Opponents counter that sitting through an hour’s worth of traffic would be no easier task. Between 1994 and 2004, the largest traffic increase on Rt. 2-4 occurred where it intersects Rt. 231 in front of the Prince Frederick Wal-Mart.

“Pressure to build larger stores will continue to grow,” said planning and zoning’s Greg Bowen, adding that by 2010, the traffic volume in Dunkirk will exceed its capacity by 30 percent during peak hours. For some, though, the surge in local traffic would be worth the convenience of nearby one-stop shopping.

One Stop Here Means No Stops There
Local businesses fear that one stop at Wal-Mart translates into no stops at their shops. To lessen the threat that big boxes pose to small business owners, one proposed regulation would allocate space to smaller businesses along the big box anchor. Skeptics countered this argument too, noting that should the anchor sink, small retailers may struggle to stay afloat.

In an ideal world where smooth traffic flow and business competition prevail, the issue still remains as to whether Wal-Mart and other big box stores agree with Calvert’s master plan, with its intent of preserving the county’s rural character.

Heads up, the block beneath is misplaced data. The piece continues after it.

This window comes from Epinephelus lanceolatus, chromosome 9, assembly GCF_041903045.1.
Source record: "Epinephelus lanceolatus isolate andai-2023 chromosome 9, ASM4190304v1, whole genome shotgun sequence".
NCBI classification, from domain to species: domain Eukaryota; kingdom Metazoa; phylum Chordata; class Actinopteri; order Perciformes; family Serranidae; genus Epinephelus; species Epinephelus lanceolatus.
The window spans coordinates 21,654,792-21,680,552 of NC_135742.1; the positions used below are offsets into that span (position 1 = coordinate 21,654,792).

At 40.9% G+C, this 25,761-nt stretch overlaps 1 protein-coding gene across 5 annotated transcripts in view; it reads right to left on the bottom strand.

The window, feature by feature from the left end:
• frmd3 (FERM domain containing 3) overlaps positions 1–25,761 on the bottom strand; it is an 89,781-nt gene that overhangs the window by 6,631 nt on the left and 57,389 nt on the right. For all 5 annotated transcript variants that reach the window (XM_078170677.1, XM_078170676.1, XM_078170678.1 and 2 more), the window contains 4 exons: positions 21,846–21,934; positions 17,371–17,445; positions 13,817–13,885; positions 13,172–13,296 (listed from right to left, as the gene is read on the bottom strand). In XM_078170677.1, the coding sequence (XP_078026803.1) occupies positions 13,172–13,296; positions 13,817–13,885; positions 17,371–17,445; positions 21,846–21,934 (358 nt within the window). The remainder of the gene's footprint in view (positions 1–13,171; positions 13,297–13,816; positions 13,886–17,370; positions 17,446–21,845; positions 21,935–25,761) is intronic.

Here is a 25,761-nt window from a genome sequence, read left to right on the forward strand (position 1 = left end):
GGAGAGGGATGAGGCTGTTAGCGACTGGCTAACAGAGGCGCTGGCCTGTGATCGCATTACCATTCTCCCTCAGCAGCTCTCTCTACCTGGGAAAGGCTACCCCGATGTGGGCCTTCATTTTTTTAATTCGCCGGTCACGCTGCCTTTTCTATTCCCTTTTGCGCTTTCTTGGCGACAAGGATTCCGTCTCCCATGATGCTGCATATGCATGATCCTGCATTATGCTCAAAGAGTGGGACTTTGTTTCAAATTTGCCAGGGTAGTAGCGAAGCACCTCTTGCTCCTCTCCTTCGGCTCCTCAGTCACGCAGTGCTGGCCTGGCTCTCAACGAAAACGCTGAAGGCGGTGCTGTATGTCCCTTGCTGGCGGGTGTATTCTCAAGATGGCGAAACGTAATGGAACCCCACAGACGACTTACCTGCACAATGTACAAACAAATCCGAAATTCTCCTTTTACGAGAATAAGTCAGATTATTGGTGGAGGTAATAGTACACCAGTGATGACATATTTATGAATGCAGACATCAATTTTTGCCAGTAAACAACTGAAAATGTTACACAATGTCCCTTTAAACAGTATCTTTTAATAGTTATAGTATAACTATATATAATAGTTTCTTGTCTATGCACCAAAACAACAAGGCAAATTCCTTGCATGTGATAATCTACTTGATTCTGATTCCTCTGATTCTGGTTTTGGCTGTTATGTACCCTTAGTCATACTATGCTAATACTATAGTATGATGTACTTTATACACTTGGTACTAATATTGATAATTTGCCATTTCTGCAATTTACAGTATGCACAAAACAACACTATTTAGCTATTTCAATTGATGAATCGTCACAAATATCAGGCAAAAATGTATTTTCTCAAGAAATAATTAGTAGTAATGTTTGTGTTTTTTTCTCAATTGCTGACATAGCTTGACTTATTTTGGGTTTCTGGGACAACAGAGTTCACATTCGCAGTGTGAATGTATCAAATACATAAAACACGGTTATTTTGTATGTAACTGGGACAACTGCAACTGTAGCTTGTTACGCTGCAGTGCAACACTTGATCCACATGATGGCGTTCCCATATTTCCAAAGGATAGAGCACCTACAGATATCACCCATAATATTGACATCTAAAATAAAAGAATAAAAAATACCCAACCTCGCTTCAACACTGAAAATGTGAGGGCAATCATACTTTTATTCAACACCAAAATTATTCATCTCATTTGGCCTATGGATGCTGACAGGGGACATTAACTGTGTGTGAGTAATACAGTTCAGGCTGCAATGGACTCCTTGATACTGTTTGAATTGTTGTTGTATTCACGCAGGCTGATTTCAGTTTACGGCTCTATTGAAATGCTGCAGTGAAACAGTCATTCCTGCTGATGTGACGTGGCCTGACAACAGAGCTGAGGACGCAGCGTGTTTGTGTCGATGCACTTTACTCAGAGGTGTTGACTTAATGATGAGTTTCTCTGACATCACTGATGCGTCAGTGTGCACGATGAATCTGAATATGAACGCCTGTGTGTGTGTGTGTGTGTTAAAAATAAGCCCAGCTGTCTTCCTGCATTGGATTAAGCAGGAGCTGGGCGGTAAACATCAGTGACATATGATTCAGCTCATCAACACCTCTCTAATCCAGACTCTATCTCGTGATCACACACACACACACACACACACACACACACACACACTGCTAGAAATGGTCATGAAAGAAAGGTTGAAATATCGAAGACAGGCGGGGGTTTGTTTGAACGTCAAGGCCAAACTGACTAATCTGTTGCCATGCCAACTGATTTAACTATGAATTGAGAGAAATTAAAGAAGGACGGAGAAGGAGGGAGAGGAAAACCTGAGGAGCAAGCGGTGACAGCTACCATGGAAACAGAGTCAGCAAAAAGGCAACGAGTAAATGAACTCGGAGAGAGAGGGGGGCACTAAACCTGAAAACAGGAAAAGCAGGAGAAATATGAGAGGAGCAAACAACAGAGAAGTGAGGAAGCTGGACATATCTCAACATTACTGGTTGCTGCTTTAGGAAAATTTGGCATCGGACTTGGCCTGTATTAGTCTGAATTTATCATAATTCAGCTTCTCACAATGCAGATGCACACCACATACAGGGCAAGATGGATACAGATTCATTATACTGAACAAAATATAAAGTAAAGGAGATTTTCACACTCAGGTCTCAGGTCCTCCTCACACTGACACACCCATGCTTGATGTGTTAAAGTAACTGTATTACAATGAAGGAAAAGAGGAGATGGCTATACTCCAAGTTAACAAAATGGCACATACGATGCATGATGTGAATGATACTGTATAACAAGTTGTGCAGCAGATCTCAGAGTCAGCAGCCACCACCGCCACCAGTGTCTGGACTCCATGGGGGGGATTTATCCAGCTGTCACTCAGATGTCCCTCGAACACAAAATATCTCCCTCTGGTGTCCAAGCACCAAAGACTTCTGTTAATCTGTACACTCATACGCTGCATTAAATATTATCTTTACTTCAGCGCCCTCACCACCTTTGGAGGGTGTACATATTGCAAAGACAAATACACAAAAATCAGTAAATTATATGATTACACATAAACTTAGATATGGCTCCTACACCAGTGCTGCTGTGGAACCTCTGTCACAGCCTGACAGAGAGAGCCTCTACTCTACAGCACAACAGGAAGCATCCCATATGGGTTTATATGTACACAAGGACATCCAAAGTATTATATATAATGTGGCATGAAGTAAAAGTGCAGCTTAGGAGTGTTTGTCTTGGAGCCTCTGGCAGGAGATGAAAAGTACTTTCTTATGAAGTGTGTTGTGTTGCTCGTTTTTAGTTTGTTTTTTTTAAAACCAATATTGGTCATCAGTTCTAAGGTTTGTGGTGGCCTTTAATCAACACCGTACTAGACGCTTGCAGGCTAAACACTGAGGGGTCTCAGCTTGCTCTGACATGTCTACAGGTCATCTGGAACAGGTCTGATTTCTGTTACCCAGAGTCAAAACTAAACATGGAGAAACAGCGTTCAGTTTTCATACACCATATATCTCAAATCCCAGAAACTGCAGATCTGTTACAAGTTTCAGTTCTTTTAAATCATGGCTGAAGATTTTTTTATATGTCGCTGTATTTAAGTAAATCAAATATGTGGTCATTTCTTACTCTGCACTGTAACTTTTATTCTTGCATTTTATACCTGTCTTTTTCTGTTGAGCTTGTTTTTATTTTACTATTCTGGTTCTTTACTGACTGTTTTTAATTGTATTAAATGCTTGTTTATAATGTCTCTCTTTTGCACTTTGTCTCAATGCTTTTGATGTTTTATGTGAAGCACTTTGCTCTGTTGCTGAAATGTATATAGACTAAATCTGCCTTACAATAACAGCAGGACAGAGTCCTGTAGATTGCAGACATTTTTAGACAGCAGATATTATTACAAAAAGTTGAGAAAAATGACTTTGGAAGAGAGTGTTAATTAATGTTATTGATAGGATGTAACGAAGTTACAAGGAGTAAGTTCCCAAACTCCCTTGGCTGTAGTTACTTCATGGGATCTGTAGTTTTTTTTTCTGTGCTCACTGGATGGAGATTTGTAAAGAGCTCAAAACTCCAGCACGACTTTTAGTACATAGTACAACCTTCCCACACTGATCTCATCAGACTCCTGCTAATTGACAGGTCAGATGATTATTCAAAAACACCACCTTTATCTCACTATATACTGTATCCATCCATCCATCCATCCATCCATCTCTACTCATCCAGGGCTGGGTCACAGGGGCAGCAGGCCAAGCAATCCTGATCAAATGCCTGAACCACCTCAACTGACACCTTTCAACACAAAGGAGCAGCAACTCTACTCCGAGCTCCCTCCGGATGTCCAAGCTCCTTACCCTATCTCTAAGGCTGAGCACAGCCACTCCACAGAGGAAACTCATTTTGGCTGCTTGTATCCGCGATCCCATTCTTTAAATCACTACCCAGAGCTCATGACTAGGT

“The larger big boxes get, the quicker you lose your rural character,” said Richard Packerd, who spoke in favor of closing the door on Wal-Mart’s further expansion into the county.

Until the record closes at 4:30pm on June 27, Calvert Countians will continue to debate the pros and cons of regulating big boxes.

Then weighing the assembled comments will be up to the planning commission. Those seven citizens will make recommendations on whether or not to limit size and placement, plus whether to extend adequate facilities requirements to stores that bring in more than 400 cars a day. Next, the five county commissioners will sign a resolution — not necessarily in accordance with the commission’s advice — adding the adopted changes to the zoning ordinance.

Whatever they decide, Calvert citizens are likely to remain split.